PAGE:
The Enlightenment marked the rise of "reason" as its leaders advocated free, rational thinking and pursuit of knowledge. Although the idea behind Enlightenment allowed for great progress in social and scientific matters, some believed that Enlightenment thinkers were still not getting at the essence of what it meant to be self-conscious and rational individuals. Enlightenment thinks such as well-known Kant and Voltaire discuss the need to make public use of reason and emphasize that many determined individuals must do so in order to stir the community and start reform, all the while promoting mental freedom from the shackles of tradition and faith. They wanted individuals with one important quality: self-certainty from rational deduction; someone who confidently thinks himself right based on reason. Though not completely against Enlightenment, writers Heinrich von Kleist and Ludwig Tieck saw a problem with the Enlightened way of looking at the world. In their works, "On the Marionette Theater" and Puss-in-Boots respectively, Kleist and Tieck use the common theme of self-reflexivity to challenge the tenets of Enlightenment and present their own views on the world, most importantly resisting the new set of norms created by the Enlightenment.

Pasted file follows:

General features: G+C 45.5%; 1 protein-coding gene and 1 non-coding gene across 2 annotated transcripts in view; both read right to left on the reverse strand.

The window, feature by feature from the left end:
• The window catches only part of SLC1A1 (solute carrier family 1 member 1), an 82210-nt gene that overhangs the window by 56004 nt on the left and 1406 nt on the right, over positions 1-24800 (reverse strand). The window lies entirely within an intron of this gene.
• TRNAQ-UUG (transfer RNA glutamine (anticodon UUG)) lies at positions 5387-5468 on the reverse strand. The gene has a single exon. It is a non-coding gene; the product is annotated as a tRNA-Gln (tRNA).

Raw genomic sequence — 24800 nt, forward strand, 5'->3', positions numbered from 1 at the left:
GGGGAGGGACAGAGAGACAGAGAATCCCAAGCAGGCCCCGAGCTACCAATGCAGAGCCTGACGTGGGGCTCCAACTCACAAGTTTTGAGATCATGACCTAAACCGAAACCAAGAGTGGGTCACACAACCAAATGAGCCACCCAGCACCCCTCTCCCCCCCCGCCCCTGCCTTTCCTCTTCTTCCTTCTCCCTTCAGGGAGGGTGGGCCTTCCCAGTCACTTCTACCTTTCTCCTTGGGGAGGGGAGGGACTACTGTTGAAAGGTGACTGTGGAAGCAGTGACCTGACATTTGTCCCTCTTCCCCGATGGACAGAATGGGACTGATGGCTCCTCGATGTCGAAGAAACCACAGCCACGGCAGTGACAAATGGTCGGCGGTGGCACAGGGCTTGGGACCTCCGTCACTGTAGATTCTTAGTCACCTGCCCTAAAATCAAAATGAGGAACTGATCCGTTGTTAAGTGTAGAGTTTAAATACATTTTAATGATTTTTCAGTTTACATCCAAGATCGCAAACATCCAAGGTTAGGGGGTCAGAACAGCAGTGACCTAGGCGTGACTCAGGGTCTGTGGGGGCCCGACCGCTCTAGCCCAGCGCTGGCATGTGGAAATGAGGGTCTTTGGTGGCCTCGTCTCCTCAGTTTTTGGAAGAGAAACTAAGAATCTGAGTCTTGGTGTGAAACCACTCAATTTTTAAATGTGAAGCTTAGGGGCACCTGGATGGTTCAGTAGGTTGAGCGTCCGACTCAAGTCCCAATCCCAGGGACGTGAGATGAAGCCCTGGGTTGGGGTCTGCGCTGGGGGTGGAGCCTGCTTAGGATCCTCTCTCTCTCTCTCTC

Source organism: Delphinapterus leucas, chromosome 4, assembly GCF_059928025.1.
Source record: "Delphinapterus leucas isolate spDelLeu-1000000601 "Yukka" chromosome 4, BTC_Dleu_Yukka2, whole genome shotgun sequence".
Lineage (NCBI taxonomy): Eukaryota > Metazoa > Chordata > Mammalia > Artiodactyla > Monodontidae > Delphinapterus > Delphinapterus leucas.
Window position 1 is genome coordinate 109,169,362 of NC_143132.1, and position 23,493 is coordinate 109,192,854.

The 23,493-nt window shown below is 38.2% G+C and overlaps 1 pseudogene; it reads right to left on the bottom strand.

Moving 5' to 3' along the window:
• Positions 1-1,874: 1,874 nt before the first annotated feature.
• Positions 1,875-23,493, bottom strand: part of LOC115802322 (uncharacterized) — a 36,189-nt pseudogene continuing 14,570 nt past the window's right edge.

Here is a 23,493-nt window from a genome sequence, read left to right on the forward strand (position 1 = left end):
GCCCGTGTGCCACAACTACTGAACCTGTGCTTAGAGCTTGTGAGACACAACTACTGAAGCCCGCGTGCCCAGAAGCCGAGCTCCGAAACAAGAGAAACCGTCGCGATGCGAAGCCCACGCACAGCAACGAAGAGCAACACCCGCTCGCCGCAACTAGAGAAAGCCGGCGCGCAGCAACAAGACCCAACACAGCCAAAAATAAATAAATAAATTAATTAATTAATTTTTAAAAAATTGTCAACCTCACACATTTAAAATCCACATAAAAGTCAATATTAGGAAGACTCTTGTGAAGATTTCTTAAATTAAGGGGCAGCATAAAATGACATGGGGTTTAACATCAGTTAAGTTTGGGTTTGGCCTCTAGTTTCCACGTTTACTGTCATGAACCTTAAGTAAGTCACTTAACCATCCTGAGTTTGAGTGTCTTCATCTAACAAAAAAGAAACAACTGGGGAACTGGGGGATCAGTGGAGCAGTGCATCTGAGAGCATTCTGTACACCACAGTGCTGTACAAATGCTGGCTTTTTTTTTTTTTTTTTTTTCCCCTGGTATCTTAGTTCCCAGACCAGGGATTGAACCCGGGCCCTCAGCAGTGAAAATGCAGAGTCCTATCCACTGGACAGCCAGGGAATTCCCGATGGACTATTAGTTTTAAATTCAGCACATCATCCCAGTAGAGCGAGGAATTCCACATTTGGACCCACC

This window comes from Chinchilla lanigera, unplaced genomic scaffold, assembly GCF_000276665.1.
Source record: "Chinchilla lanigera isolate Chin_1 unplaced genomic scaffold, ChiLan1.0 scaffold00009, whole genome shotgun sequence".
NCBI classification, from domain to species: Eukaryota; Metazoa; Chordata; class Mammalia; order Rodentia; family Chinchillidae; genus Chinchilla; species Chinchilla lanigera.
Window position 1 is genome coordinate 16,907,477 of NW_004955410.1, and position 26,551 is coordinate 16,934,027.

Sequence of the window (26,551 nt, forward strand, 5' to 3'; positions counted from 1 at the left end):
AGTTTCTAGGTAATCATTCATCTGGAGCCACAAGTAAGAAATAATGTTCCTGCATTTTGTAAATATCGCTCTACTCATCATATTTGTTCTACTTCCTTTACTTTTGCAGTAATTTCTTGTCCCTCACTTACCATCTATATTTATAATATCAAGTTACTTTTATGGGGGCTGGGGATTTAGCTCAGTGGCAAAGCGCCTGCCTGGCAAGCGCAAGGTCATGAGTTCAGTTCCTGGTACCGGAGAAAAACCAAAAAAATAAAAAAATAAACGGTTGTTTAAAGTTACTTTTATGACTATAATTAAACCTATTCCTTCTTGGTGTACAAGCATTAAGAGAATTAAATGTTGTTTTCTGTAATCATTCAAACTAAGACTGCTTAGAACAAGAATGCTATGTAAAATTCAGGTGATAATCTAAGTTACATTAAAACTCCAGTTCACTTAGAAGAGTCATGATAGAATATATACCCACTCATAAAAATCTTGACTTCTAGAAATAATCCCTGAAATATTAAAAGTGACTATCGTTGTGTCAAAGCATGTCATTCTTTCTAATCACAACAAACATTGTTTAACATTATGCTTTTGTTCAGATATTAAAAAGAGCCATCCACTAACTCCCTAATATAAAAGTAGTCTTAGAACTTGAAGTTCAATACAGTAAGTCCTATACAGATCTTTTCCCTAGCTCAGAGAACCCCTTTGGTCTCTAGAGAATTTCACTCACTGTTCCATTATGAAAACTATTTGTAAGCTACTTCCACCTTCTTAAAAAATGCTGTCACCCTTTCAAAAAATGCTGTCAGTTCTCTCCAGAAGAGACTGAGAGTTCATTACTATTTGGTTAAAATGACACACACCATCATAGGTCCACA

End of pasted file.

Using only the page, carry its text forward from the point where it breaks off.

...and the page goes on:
An important idea shared by "On the Marionette Theater" and Puss-in-Boots is the deviation from a linear progression that seems to come hand in hand with Enlightenment. Kleist suggests that there are three forms of consciousness in a cycle: none at all like an animal, some like humans, or infinite like God. Mentioning the biblical story of Adam, Eve, and the tree of knowledge, Kleist says "we would have to eat again off the tree of knowledge to fall back again into a state of innocence" (Kleist, p. 26). Mankind started off as beings with no self-consciousness, whether it was from not having eaten the apple of knowledge as in the bible or from having evolved from less complex animals.